This week I received news over the internet of four deaths. Each of the deaths were the loved ones of friends and associates. Each piece of news seemed to involve increasing degrees of suffering.
(although that’s question for another blog – whether we can measure and compare suffering??)
I also noticed how upon receiving this news – I quickly managed to turn their suffering into my problem….what should I do? …. what should I say? …. what is the most appropriate response? Notice how the burden of my friends has been transformed into my burden?
Instead I really want to be able to be present to the suffering they are experiencing.
On this Good Friday, we attempt in our rituals and ceremonies to be present to the suffering and death of Jesus. The only “good” thing about it – is that we have an understanding that suffering is not the end of the story. There is a doorway at the other end of grief’s dark path.
Pema Chodron teaches that our suffering is amplified our inability to face things as they really are.
Our desire to make things “good” and then hit the “pause” button – results in disappointment as things continue to flow on in the random uncertainties of life’s chaos.
Our desire to hit the “fast forward” button and escape when hard things happen (filling that gaping void of pain with too much of our favourite hobbies – sex, drugs, food, booze, shopping, sleeping, working, running) results in avoidance of what’s at our toes.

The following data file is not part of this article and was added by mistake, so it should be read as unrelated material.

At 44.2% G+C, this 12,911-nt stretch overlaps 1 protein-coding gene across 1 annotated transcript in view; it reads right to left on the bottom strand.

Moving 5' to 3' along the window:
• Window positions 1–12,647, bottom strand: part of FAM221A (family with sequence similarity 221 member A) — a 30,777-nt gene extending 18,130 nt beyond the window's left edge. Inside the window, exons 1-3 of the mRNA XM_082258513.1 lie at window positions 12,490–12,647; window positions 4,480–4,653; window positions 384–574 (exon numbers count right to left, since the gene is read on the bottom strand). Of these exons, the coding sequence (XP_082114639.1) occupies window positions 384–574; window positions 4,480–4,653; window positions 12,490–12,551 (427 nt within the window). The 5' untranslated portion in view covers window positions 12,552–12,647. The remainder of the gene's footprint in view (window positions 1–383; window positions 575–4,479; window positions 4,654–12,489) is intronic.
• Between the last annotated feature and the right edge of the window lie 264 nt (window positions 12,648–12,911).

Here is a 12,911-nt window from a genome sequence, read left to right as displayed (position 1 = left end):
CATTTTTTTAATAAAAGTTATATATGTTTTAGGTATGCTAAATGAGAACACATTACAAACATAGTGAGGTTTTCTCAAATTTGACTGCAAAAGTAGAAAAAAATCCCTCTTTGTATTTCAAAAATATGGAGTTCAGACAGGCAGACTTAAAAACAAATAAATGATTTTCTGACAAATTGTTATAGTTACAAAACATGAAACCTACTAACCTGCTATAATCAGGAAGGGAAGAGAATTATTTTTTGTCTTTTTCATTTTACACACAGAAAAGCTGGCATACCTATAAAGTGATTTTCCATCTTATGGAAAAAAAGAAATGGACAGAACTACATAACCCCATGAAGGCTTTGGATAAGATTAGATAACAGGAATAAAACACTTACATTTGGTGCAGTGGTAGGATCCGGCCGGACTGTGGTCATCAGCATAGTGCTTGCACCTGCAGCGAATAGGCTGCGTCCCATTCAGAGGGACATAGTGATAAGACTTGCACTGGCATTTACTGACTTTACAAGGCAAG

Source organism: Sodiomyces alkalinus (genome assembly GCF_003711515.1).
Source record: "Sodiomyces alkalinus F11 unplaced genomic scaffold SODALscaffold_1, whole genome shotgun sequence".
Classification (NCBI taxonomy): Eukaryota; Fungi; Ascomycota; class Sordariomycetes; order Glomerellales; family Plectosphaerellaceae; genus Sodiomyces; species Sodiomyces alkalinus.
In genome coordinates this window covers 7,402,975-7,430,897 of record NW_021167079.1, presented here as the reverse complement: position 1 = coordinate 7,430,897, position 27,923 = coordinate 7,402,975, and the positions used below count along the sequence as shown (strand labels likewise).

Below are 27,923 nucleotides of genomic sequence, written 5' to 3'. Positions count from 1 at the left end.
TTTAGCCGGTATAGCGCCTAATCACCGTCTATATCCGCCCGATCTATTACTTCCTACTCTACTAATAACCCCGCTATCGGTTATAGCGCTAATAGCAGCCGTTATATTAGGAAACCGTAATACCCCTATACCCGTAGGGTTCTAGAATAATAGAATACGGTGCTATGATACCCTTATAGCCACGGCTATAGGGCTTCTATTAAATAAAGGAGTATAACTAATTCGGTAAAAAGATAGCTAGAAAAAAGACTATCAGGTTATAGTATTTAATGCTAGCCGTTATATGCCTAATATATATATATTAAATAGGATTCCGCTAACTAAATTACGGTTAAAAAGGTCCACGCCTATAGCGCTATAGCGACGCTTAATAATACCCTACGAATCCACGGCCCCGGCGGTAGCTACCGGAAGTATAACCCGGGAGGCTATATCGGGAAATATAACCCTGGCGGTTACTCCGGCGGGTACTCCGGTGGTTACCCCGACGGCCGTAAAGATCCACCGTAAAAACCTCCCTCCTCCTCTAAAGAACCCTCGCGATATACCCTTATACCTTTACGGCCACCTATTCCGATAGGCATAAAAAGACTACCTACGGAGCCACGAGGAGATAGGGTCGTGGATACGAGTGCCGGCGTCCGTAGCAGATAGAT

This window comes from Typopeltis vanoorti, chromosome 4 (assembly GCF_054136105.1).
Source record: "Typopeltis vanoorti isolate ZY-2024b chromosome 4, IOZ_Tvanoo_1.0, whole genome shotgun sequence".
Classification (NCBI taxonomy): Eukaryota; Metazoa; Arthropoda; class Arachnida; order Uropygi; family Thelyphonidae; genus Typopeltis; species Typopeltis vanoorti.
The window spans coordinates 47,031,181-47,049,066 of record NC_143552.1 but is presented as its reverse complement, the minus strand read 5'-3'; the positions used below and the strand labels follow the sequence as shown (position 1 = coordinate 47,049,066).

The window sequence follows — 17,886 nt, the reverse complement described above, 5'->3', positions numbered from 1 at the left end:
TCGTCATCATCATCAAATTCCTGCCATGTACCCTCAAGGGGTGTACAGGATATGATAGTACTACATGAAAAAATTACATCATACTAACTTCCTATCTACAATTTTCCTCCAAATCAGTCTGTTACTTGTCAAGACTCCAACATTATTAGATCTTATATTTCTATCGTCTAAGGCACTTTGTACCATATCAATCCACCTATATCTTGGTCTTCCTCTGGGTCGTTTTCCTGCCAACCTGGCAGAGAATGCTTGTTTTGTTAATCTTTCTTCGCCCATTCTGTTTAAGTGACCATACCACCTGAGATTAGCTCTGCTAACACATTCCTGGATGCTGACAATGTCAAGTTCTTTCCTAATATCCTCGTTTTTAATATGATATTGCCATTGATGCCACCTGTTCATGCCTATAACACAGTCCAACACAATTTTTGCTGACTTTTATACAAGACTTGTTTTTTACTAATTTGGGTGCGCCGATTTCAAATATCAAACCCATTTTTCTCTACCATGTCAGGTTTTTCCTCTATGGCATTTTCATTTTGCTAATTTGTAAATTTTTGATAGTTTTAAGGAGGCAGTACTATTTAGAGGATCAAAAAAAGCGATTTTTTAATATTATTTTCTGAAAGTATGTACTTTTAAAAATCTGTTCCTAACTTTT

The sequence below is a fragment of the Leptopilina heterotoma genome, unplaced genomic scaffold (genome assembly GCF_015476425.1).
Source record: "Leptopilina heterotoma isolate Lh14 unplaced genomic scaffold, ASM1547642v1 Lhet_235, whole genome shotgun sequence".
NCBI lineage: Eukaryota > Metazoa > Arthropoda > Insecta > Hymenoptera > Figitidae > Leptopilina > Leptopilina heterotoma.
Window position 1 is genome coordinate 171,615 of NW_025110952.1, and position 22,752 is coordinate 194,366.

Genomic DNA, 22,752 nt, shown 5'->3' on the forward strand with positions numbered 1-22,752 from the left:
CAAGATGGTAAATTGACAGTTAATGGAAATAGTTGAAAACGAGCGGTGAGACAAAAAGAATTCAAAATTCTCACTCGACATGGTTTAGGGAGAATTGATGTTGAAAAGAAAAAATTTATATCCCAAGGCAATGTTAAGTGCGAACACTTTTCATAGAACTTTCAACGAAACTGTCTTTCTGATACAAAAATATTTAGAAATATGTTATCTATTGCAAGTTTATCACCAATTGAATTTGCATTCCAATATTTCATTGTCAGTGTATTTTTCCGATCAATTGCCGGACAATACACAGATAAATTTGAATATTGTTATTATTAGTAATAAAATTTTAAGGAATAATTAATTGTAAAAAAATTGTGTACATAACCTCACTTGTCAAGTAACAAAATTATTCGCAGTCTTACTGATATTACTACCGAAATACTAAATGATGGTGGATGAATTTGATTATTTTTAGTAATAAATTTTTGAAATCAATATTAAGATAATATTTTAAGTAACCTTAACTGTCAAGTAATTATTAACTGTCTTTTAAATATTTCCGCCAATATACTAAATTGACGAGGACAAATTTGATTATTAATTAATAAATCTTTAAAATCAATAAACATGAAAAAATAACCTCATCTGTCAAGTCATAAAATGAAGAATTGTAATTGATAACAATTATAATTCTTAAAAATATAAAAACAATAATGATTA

This avoidance only suppresses, internalizes, and delays the experience. Often the effort of avoidance only results in amplifying the effects. The suffering continues to rattle around in our heads while we try even harder to drown it out by turning up the volume of excess.
So, I wanna know, how does one face, and be present, to the pain?
How does one walk into fire?
How do I manage to get out of my own head and into the place where life is actually going on minute by minute, second by second, breath by breath?
The Bhudda says “what is – is”
Jesus says “the kindom is within”
I’ve been using a combination of the two. The Bhuddist practice of tonglen and a Christ centered meditation on the candle-light of Christ.
If I believe that the light of Christ’s divinity is in me – and in all sentient beings – then I trust in the transforming power of love within.
With full intention, I inhale the pain of my friends.
I bring that pain deep into my body and allow the light of Christ’s divinity in me to transform it. The pain fuels the flame and becomes the light and heat of love.
With full intention, I exhale that peace into the lives of my friends.
I repeat this practice for my own pain, the pain of strangers, the sufferings of the creatures, the rivers, the forests, the saints.
For my activist friends who are saying “where’s the meat?” or “I need a God with skin on.” I need to note that this is not a replacement for action, for letter writing, for dealing with hungry stomachs.
This practice only prepares me for action. It ensures that when I do act – it’s not about me. My action is about meeting the sufferings of the day and not about addressing my own needs to please, to avoid, to cover up, or control.
But of course life just ain’t so neat. My efforts become messy as I enter into the stream of circumstances that demand from me a “blind understanding”.
Good Friday’s betrayals are mine. I lose focus. Fear overcomes my good intentions. I get distracted. I run and hide for cover.
Even in the daylight of Easter I lose my way and need good friends to be present and guide me with the grace of their prayers and acts of love.
May the One who sees all that is hidden lead you through this holy weekend.